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Re: Patch: add conversion from pg_wchar to multibyte

From: Robert Haas <robertmhaas(at)gmail(dot)com>
To: Tatsuo Ishii <ishii(at)postgresql(dot)org>
Cc: aekorotkov(at)gmail(dot)com, pgsql-hackers(at)postgresql(dot)org
Subject: Re: Patch: add conversion from pg_wchar to multibyte
Date: 2012-07-03 02:56:18
Message-ID: (view raw, whole thread or download thread mbox)
Lists: pgsql-hackers
On Mon, Jul 2, 2012 at 7:33 PM, Tatsuo Ishii <ishii(at)postgresql(dot)org> wrote:
>> Yeah, I did.  I think I may be a bit confused here, so let me try to
>> understand this a bit better.  It seems like pg_mule2wchar_with_len
>> uses the following algorithm:
>> - If the first character IS_LC1 (0x81-0x8d), decode two bytes, stored
>> with shifts of 16 and 0.
>> - If the first character IS_LCPRV1 (0x9a-0x9b), decode three bytes,
>> skipping the first one and storing the remaining two with shifts of 16
>> and 0.
>> - If the first character IS_LC2 (0x90-0x99), decode three bytes,
>> stored with shifts of 16, 8, and 0.
>> - If the first character IS_LCPRV2 (0x9c-0x9d), decode four bytes,
>> skipping the first one and storing the remaining three with offsets of
>> 16, 8, and 0.
> Correct.
>> In the reverse transformation implemented by pg_wchar2mule_with_len,
>> if the byte stored with shift 16 IS_LC1 or IS_LC2, then we decode 2 or
>> 3 bytes, respectively, exactly as I would expect.  ASCII decoding is
>> also as I would expect.  The case I don't understand is what happens
>> when the leading byte of the multibyte character was IS_LCPRV1 or
>> IS_LCPRV2.  In that case, we ought to decode three bytes if it was
>> IS_LCPRV1 and four bytes if it was IS_LCPRV2, but actually it seems we
>> always decode 4 bytes.  That implies that the IS_LCPRV1() case in
>> pg_mule2wchar_with_len is dead code,
> Yes, dead code unless we want to support following encodings in the
> future(from include/mb/pg_wchar.h:
> #define LC_SISHENG                      0xa0/* Chinese SiSheng characters for
>                                                                  * PinYin/ZhuYin (not supported) */
> #define LC_IPA                          0xa1/* IPA (International Phonetic Association)
>                                                                  * (not supported) */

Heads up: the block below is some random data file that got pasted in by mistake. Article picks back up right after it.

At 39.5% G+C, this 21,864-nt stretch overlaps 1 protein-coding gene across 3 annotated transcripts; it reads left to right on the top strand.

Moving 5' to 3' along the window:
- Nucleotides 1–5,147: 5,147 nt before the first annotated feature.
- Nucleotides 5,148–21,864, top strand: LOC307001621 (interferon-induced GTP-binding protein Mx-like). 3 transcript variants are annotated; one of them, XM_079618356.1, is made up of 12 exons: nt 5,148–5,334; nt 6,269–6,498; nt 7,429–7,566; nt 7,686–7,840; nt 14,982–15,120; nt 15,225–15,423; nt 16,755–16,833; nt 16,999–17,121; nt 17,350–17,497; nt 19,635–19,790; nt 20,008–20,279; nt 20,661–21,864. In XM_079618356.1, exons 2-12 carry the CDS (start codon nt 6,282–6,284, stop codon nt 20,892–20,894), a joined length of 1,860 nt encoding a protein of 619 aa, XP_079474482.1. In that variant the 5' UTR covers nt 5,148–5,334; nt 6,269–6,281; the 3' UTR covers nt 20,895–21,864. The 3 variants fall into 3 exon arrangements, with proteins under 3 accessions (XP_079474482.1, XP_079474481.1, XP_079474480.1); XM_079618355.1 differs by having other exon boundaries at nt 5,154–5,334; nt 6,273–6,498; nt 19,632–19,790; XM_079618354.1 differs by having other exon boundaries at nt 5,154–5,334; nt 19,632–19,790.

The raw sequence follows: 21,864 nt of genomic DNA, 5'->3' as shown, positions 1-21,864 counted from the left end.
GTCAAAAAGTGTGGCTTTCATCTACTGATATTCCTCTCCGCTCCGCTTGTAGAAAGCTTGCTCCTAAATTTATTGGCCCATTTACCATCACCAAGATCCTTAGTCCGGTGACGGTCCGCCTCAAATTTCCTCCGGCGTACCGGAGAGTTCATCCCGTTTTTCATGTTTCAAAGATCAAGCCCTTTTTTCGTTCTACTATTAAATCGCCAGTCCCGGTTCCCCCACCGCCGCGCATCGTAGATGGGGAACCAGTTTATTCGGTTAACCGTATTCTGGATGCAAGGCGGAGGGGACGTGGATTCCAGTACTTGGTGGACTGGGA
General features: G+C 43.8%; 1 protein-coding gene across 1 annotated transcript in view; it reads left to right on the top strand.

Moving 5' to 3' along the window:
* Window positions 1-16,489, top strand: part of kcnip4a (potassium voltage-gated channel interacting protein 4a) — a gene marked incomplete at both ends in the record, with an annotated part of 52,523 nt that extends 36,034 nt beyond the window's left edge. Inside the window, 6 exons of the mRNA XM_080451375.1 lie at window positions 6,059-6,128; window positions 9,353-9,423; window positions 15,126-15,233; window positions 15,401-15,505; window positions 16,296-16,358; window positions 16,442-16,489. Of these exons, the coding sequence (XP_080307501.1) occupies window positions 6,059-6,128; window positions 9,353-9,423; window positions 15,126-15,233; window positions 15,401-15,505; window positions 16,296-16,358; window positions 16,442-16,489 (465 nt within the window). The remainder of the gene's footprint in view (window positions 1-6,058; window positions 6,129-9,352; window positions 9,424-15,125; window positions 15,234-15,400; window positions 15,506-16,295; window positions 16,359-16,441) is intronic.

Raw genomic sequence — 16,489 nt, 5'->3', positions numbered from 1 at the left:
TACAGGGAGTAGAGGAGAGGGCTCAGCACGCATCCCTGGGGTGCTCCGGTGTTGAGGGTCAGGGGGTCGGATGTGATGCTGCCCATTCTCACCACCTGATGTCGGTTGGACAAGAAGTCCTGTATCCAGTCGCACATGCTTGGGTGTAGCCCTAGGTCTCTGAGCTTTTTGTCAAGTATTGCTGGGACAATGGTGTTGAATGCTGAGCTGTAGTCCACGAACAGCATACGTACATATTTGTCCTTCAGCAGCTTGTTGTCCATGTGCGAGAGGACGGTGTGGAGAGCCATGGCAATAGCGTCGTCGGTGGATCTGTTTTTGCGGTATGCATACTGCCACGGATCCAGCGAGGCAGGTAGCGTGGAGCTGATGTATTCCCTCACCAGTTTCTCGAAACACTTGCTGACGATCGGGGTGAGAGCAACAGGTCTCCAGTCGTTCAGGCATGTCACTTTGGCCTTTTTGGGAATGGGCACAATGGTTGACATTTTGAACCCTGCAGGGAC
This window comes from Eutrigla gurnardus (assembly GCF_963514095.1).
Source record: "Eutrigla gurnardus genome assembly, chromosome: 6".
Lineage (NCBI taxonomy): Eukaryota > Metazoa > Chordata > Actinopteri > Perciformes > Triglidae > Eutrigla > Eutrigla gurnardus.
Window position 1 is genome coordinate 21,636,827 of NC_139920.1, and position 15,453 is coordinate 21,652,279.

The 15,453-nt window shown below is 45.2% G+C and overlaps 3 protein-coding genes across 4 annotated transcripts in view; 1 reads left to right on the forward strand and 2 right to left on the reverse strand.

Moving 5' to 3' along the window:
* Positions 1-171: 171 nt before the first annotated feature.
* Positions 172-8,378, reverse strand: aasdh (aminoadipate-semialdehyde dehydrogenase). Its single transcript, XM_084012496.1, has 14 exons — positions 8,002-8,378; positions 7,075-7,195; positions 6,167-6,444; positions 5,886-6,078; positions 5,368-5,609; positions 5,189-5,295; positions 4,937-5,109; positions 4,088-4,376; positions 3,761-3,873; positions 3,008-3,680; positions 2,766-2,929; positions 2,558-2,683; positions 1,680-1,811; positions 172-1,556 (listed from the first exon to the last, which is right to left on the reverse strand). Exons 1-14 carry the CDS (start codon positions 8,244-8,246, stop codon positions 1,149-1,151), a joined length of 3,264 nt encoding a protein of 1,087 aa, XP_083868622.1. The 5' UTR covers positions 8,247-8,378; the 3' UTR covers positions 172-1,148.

> #define LC_VISCII_LOWER         0xa2/* Vietnamese VISCII1.1 lower-case (not
>                                                                  * supported) */
> #define LC_VISCII_UPPER         0xa3/* Vietnamese VISCII1.1 upper-case (not
>                                                                  * supported) */
> #define LC_ARABIC_DIGIT         0xa4    /* Arabic digit (not supported) */
> #define LC_ARABIC_1_COLUMN      0xa5    /* Arabic 1-column (not supported) */
> #define LC_ASCII_RIGHT_TO_LEFT  0xa6    /* ASCII (left half of ISO8859-1) with
>                                                                                  * right-to-left direction (not
>                                                                                  * supported) */
> #define LC_LAO                          0xa7/* Lao characters (ISO10646 0E80..0EDF) (not
>                                                                  * supported) */
> #define LC_ARABIC_2_COLUMN      0xa8    /* Arabic 1-column (not supported) */
>> and that any 4 byte characters
>> are always of the form 0x9d 0xf? 0x?? 0x??; maybe that's what the
>> comment there is driving at, but it's not too clear to me.
> Yes, that's because we only support EUC_TW and BIG5 which are using
> IS_LCPRV2 in the mule interal encoding, as stated in the comment.

OK.  So, in that case, I suggest that if the leading byte is non-zero,
we emit 0x9d followed by the three available bytes, instead of first
testing whether the first byte is >= 0xf0.  That test seems to serve
no purpose but to confuse the issue.

I further suggest that we improve the comments on the mule functions
for both wchar->mb and mb->wchar to make all this more clear.

Robert Haas
The Enterprise PostgreSQL Company

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